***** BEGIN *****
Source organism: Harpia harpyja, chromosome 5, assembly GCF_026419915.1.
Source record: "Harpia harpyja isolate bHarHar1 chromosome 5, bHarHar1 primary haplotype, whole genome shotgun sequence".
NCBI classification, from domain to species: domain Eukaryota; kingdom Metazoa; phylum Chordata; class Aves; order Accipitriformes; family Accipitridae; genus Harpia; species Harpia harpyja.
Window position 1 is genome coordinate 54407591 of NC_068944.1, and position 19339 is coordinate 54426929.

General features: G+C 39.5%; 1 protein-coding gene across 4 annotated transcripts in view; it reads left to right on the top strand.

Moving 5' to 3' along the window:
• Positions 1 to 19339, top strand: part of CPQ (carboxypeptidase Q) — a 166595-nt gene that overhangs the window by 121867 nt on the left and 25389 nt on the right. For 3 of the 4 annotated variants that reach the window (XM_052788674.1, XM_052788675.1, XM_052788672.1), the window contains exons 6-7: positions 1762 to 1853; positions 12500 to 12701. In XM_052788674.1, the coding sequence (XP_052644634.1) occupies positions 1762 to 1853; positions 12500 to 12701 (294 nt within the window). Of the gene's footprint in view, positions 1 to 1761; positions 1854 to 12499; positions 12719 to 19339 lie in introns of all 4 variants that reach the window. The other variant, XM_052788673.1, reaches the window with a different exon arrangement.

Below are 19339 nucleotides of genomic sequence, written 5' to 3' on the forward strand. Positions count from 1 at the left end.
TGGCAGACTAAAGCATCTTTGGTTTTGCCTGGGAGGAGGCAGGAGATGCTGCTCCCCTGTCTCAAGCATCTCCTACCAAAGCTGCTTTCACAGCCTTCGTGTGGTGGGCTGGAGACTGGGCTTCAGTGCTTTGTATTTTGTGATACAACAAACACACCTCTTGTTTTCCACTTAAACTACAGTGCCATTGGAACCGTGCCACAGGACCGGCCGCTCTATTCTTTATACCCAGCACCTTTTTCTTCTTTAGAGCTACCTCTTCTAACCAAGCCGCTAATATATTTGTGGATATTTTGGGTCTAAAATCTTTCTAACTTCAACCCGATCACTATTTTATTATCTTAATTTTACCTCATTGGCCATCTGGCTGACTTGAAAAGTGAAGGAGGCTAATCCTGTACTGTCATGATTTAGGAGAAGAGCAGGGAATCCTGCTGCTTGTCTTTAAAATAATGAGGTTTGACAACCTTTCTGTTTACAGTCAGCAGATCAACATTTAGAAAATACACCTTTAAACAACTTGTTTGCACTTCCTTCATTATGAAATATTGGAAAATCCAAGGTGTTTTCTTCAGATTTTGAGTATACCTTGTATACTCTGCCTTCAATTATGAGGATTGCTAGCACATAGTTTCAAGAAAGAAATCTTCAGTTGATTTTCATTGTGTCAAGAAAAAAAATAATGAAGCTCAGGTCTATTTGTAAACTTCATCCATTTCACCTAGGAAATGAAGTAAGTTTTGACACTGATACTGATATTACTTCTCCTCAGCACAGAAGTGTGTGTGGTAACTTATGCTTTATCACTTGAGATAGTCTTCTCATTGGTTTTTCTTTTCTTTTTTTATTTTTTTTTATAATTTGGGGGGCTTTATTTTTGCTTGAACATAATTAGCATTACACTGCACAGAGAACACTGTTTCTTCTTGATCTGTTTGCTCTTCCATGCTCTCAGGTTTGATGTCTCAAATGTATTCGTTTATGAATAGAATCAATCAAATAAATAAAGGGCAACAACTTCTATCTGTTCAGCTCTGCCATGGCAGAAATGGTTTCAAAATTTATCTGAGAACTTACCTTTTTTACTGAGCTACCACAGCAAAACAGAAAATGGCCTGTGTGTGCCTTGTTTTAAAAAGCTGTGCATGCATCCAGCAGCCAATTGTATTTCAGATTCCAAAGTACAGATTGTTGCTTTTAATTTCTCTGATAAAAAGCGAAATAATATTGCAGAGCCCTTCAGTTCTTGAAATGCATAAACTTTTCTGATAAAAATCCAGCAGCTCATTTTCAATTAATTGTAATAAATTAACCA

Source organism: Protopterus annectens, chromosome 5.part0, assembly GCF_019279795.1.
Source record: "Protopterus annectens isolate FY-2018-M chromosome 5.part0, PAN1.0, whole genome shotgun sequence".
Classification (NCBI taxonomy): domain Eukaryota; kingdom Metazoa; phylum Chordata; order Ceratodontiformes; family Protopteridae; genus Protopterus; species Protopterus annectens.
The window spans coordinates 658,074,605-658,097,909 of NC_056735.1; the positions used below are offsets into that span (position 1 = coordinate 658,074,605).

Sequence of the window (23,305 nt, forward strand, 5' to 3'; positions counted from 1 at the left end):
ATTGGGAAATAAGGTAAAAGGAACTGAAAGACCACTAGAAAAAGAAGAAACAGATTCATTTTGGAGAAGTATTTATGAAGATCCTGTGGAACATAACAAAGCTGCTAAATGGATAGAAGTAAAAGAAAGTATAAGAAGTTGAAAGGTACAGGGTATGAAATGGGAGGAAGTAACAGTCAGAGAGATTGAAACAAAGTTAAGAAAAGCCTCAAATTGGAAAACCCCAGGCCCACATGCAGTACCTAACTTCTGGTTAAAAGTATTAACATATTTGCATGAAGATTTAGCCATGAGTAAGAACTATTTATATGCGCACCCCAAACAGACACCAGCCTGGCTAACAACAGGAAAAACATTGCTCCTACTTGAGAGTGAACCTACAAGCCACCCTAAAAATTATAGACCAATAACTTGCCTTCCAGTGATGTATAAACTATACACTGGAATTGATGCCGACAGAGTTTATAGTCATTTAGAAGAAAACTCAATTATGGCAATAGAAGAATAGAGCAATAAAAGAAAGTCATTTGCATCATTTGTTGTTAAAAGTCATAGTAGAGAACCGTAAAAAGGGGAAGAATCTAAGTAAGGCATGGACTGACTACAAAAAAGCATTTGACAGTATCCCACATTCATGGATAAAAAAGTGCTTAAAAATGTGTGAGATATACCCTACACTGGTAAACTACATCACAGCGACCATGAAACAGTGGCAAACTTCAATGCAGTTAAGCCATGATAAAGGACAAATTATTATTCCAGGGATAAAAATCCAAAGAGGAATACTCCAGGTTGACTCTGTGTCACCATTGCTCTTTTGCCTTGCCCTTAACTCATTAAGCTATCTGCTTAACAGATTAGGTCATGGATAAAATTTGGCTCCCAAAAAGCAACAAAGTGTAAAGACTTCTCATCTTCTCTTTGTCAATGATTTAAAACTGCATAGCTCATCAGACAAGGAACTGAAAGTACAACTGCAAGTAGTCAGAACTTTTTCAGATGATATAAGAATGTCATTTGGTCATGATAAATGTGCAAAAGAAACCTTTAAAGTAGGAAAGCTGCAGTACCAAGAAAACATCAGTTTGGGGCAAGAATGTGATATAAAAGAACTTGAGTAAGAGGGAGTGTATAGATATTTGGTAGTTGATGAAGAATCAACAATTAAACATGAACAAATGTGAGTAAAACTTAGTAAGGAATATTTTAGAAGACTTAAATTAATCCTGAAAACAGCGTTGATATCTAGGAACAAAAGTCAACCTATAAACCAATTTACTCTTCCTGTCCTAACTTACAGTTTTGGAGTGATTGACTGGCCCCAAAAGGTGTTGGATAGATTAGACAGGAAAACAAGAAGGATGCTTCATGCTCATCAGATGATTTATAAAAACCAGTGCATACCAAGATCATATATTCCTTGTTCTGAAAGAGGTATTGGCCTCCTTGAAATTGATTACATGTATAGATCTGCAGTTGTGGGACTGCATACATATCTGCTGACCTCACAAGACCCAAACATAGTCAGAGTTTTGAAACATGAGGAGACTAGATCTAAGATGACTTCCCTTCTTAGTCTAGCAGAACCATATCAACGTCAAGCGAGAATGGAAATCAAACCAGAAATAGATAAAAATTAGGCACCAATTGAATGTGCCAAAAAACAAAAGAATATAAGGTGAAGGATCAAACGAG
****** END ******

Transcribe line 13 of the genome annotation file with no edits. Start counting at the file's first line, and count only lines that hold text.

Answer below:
The window spans coordinates 658,074,605-658,097,909 of NC_056735.1; the positions used below are offsets into that span (position 1 = coordinate 658,074,605).